The Royal Stones of Eden, by Rae T. Alexander, tells the story of Mattie and David as they discover layers of hidden truths about the Stones, their guardians, and about themselves, truths that span space and time, reaching back into the depths of myth and legend. The story of Mattie and David covers the gamut in this mystery/ sci-fi/ thriller.
Everything but the kitchen sink is a phrase that comes to mind when thinking of how to describe this novel. The legend of the Stones, as well as the personal histories of the characters, includes everything from sci-fi techno and time travel to Robin Hood. While the author does manage to pull this diversity together admirably, the prose often feels overwritten and needlessly theatrical. The storyline itself trends toward the operatic more than the realistic, forcing the characters to often behave in extreme ways that seem excessive or unrealistic; while this is interesting in its conception, this tendency may be more appropriate for reality television than a novel. This apparent hodgepodge of myths and legends further dilutes the novel’s impact by requiring many tangential and overblown explanations. In the execution of this novel, the author uses a variety of viewpoints and narrative techniques, which can occasionally throw the reader off, but are in general well-executed and add an interesting layer of complexity to the story.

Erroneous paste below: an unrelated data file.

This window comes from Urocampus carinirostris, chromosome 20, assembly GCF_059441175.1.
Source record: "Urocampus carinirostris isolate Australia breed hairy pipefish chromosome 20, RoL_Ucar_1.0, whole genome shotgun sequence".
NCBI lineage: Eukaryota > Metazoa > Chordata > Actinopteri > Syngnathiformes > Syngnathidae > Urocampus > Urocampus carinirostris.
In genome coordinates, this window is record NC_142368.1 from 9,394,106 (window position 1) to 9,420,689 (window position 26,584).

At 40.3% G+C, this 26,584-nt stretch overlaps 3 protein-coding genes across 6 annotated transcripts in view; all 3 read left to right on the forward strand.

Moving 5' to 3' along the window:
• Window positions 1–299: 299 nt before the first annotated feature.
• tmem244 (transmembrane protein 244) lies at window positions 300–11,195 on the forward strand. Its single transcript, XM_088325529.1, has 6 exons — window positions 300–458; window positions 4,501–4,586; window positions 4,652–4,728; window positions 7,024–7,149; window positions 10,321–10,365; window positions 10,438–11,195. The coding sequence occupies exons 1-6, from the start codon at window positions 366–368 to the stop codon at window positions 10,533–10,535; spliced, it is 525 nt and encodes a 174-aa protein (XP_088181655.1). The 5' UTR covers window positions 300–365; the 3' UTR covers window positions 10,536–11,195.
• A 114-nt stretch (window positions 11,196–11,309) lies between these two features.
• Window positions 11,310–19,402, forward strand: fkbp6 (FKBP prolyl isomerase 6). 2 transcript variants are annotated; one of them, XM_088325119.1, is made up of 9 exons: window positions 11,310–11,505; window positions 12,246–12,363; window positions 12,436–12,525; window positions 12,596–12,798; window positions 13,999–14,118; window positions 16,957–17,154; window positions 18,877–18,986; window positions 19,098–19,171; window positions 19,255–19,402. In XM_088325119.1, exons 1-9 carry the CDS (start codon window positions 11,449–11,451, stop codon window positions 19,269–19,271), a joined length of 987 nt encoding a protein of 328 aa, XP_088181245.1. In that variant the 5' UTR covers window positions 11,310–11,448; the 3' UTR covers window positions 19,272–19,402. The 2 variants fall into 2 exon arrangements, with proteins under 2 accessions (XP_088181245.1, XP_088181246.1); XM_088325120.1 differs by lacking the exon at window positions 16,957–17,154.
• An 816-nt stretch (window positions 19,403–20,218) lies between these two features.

As a first novel, it is an ambitious project and draws from a wide array of material. The author pulls it together with somewhat less than skillful aplomb, but performs a complex telling with moderate success. The power of this book is in its belief, both in itself and in the belief of the characters, who continue to have faith throughout their ordeals.
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